The firm says the way meats and seafood are being produced and consumed currently is unsustainable, claiming there is misrepresentation, contamination, overuse of antibiotics and hormones.
Shiok Meats CEO and co-founder Dr Sandhya Sriram told FoodNavigator-Asia: “The need for disruption in the food and meat industry is crucial and Shiok Meats is disrupting the seafood industry by growing seafood in the lab.
“Shiok Meats is a cell-based clean meat company, exclusively working on seafood. [We are] the first cell-based meat company in Singapore and South East Asia, and we employ cellular agriculture to grow seafood meat in the laboratory using cells instead of animals.
“Shiok in Singapore English slang basically means fantastic and enjoyable.”
In line with this, Sriram claims that the company’s meats are animal-, health- and environment-friendly with the ‘same taste, texture and nutrients, but no cruelty’.
“Our mission is to bring delicious and healthy meat by harvesting from cells instead of animals,” she added, referring to herself and Shiok Meats CTO and co-founder Dr Ka Yi Ling.
At present, the company’s products are still in the R&D phase, but they aim to go commercial within the next one or two years.
“[We] will be producing seafood commercially for consumption by 2020/2021,” said Sriram.
“Shiok Meats' target market is Asia-Pacific and USA. [Within the APAC region, we are particularly looking at] Hong Kong, India, China and Australia.”
Making cell-based meat products available for more
Taking into account the current high market price of cell-based meat, Shiok Meats is looking at targeting the high-end food service market in its initial launch before moving towards more general availability.
“Since the cost of cell-based meat currently is quite high, the market that we will cater to now is mostly in the high-end restaurants and for gastronomical experiences,” said Sriram.
“We are constantly working towards reducing our costs and eventually our meats will be available for everyone's consumption i.e. supermarkets, grocery stores etc.
“We foresee [that] frozen, ready-to-eat fillets and dumplings will be most popular with customers.”
That said, the status of regulations surrounding cell-based meats in the Asia Pacific region is currently still at a very initial, very uncertain stage.
Australian State Agricultural Minister Jaala Pulford told the Sydney Morning Herald that ‘there are currently no policies or regulations around cultured meat’, whereas an Agri-Food & Veterinary Authority (AVA) Singapore representative only said that it was ‘exploring and meeting with several relevant companies’ with regard to this during a recent food industry event.
The United States has seen some regulatory progress for cell-based products. In a joint statement by Food and Drug Agency (FDA) commissioner Dr Scott Gottlieb and United States Department of Agriculture (USDA) secretary Sonny Perdue, a ‘joint regulatory framework’ was announced last year.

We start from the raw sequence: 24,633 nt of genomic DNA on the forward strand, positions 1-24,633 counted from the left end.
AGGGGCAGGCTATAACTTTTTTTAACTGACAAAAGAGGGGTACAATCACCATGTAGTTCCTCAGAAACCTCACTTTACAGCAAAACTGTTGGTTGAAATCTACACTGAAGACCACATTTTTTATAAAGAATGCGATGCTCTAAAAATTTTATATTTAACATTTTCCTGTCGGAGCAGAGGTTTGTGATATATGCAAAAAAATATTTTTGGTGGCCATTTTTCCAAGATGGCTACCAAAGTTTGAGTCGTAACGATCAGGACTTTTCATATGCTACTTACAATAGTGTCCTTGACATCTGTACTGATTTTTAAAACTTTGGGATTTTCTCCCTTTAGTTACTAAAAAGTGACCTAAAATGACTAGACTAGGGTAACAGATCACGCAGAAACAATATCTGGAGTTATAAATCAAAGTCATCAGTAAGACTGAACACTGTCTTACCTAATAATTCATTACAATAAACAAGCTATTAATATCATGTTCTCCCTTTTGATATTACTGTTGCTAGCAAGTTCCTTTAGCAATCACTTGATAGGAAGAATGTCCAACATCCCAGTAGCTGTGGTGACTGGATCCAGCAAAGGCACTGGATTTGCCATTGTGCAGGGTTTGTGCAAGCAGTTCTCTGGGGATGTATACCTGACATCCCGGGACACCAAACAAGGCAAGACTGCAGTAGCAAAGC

“[FDA will oversee] cell collection, cell banks, and cell growth and differentiation. A transition from FDA to USDA oversight will occur during the cell harvest stage. USDA will then oversee the production and labeling of food products derived from the cells of livestock and poultry,” it said.
Why cell-based meat?
By using cellular agriculture in contrast to traditional seafood rearing methods, Shiok Meats also looks to provide an alternative, self-sustainable source of seafood to the industry.
“[This] will be a reliable source that helps Singapore and food distributors take a step in self-sustainability in terms of food production,” said Sriram.
“For food distributors, they will no longer be reliant on farms and wild fishing, which is easily affected by diseases and weather. For consumers, we will be provided with a choice to select seafood [of which] we know the specific species, country of origin, and conditions of production.”
Looking beyond this, cell-based meats are also an obvious option for those who are averse to animal cruelty, and Sriram added that they also intend to provide an allogenic options for those with crustacean/shellfish allergies.
Cell-based meats vs traditional meats vs plant-based meats
In response to queries on whether cell-based meats could eventually replace traditional meats, Sriram said: “In our opinion, yes, cell-based meat will replace "traditional" meat - but probably in 10 or 15 years’ time.
“[We] are not going to have enough meat or enough fish in the sea to feed the world if produced in the traditional way. We are moving towards the correct direction of employing cellular agriculture for meat production.”
As for plant-based meats, she added that the target audience cell-based meats are looking at is different.
“To address the many issues of food production, we need various options for consumers. […] Meat eaters still want meat, despite all the benefits conceived from being vegetarian.
“Cell-based meats provide an alternative where consumers can still have meat but are not harming the animals, environment or their health.”
Challenges and the way forward
Sriram acknowledged that similar to many start-ups, at present some of the most pressing issues they face are local funding and infrastructure
“Being the pioneer cell-based meat company in Singapore, we have face difficulties in seeking local funding and infrastructure,” she said.
“There are no facilities currently available for shared biotech equipment and a rental incubator space in Singapore for independent startups like us.
“Further, as cell-based meats is new to consumers and investors, there is fervent interest in our work, but none have been willing to invest in our early journey – most of our investment/funding is from the US and other countries in Asia.”